Senate Democrats

Reid: Summit Gives Us A Glimpse Of Our Clean Energy Future

Las Vegas, NVNevada Senator Harry Reid today spoke at the National Clean Energy Summit 4.0 at Aria Resort and Casino at CityCenter in Las Vegas. Below are his remarks as prepared for delivery:

“Welcome to the National Clean Energy Summit 4.0. I am pleased to be hosting this important event in Nevada again.

Thanks to new cohosts, the Clean Energy Project and MGM Resorts International, owner of today’s venue, the beautiful Aria Hotel.

Aria is part of City Center, the largest LEED Gold certified development in the world.

While I’m sure you noticed the luxury of this premier resort, what you may not have noticed were the efforts to save electricity, water and waste going on all around you all the time.

Last year alone, the environmentally conscious touches throughout Aria and MGM’s 14 other properties across the country saved:

  • 140 million kilowatt hours of electricity
  • 33 percent of the company’s waste
  • 56,000 metric tons of carbon emissions and
  • 200 million gallons of water

And MGM did it without most guests even noticing.

Las Vegas companies like MGM are not only leading the way in the service industry, but also setting an example for how to be good stewards of the environment.

Today thanks also go to our veteran sponsors, the Center for American Progress and the University of Nevada, Las Vegas, for their continued support.

UNLV has been a leader in clean energy research and development for decades. The University has showed the world not only how rich Southern Nevada’s solar resources are, but how best to unlock them.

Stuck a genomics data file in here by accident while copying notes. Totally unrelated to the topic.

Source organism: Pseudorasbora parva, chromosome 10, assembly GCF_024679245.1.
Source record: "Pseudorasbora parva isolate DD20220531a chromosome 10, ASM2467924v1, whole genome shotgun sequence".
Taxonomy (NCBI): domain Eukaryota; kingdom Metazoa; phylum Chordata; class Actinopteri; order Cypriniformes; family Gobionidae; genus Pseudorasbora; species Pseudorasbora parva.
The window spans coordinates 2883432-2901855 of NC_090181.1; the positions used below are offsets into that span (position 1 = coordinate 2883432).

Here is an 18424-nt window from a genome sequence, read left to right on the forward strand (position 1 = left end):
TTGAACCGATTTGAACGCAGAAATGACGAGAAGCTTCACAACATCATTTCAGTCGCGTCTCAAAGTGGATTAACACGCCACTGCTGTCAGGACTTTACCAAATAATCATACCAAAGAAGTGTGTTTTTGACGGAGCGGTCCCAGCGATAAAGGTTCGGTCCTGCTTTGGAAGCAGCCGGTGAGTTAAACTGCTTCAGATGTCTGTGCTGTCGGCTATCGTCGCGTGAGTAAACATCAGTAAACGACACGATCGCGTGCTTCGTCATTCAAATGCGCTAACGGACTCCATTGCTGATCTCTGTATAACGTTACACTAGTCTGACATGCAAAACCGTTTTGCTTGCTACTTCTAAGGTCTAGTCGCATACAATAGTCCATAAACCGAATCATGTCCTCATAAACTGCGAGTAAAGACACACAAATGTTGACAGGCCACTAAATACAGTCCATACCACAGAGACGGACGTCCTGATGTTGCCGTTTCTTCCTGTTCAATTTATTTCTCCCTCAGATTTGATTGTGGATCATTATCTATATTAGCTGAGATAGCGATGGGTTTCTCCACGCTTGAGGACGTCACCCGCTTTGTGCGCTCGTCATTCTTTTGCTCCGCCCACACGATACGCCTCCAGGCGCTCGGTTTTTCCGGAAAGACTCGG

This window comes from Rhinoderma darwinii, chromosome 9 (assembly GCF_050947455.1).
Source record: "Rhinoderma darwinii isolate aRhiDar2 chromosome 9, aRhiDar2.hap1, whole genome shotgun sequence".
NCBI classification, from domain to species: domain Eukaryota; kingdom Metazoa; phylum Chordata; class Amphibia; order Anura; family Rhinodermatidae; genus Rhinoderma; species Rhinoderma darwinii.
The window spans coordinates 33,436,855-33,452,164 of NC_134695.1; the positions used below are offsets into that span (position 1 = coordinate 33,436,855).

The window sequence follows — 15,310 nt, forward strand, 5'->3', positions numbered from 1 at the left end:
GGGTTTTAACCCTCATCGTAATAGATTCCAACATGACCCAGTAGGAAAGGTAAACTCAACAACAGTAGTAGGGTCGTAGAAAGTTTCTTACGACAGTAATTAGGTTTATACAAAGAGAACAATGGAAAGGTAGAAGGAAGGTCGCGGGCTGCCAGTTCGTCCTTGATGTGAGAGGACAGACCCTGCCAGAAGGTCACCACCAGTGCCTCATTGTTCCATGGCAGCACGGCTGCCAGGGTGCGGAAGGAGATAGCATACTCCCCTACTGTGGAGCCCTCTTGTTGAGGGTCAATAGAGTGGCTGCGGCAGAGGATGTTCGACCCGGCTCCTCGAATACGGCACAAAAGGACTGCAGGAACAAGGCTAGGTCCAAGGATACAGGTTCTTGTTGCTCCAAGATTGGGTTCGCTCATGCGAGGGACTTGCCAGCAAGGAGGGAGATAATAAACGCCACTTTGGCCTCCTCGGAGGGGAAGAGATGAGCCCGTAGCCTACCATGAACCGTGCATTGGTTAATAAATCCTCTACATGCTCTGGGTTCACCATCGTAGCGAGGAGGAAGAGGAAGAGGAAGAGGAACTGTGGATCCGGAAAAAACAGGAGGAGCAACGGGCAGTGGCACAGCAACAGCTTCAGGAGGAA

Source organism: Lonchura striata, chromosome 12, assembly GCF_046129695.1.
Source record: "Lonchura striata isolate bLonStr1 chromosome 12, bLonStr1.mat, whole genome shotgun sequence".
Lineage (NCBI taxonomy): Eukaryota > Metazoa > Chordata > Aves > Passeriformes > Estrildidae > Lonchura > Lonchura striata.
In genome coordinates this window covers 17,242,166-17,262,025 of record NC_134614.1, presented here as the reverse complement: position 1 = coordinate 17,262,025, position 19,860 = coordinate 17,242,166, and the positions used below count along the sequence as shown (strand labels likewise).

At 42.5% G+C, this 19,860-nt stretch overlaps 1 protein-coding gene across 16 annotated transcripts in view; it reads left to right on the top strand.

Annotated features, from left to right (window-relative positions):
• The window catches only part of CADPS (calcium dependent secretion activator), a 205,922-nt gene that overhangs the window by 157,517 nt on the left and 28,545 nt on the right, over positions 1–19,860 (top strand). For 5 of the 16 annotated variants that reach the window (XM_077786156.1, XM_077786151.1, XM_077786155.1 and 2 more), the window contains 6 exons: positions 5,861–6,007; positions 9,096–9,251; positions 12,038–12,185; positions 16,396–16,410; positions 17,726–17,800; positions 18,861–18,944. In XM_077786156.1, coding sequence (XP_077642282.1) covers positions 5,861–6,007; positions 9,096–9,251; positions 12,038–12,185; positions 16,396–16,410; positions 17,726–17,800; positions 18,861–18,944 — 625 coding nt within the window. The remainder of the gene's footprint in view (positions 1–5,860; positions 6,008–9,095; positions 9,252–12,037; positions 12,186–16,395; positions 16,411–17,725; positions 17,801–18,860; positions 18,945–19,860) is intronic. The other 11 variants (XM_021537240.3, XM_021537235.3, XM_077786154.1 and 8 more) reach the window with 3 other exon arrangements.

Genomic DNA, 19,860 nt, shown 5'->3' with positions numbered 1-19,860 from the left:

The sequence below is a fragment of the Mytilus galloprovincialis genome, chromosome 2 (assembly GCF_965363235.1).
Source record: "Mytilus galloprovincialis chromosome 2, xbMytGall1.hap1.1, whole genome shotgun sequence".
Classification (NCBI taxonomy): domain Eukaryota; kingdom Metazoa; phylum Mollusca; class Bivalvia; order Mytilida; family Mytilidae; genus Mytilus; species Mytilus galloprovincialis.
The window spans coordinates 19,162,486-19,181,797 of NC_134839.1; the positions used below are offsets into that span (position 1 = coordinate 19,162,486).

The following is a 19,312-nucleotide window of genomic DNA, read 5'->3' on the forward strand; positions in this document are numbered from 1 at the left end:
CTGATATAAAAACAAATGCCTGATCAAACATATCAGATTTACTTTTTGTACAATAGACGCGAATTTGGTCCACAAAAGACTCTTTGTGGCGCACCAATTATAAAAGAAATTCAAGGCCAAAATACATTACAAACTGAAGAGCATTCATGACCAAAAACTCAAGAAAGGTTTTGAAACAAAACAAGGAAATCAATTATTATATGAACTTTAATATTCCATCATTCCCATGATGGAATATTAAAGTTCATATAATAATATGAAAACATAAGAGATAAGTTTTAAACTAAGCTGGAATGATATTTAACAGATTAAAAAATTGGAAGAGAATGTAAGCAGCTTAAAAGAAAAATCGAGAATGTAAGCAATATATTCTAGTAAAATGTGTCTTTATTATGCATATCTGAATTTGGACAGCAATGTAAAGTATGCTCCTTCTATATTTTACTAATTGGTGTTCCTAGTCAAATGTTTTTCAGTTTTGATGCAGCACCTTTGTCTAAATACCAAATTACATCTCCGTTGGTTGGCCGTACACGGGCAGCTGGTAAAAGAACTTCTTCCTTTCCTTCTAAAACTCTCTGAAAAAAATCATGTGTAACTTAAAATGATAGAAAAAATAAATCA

For years, the solar arrays on Flamingo Road have been a signal that important work is going on here in Las Vegas.

Without UNLV’s leadership in the field and the work of their Center for Energy Research and the Solar Solutions Center, this event might not be possible.

Over the last three years, this summit has brought together the investors, innovators and policy makers who are moving our clean energy industry forward.

Today those leaders are joined once again by environmentalists, engaged citizens and students to talk about what we can do together to ensure this industry continues to grow and create good jobs for American workers.

Advanced energy technology – from new vehicles and smarter appliances to more efficient electric grids and cleaner power plants – have the power to change the way we live for the better.

It offers us a pathway to a more secure and independent America – one that isn’t dependent on oil from unstable regions of the world but rather embraces the American spirit of innovation.

It offers manufacturing and construction workers who have struggled to find jobs during these tough economic times a chance to get back to work building solar panels, transmission grids and high-speed trains.

This summit gives each of us a glimpse of our clean energy future.

It will also help us see why we need to build on our clean energy achievements, not surrender our leadership to other countries who have also made clean energy a top priority.

Today’s tradeshow curiosities will become the tools and gadgets we can’t live without tomorrow.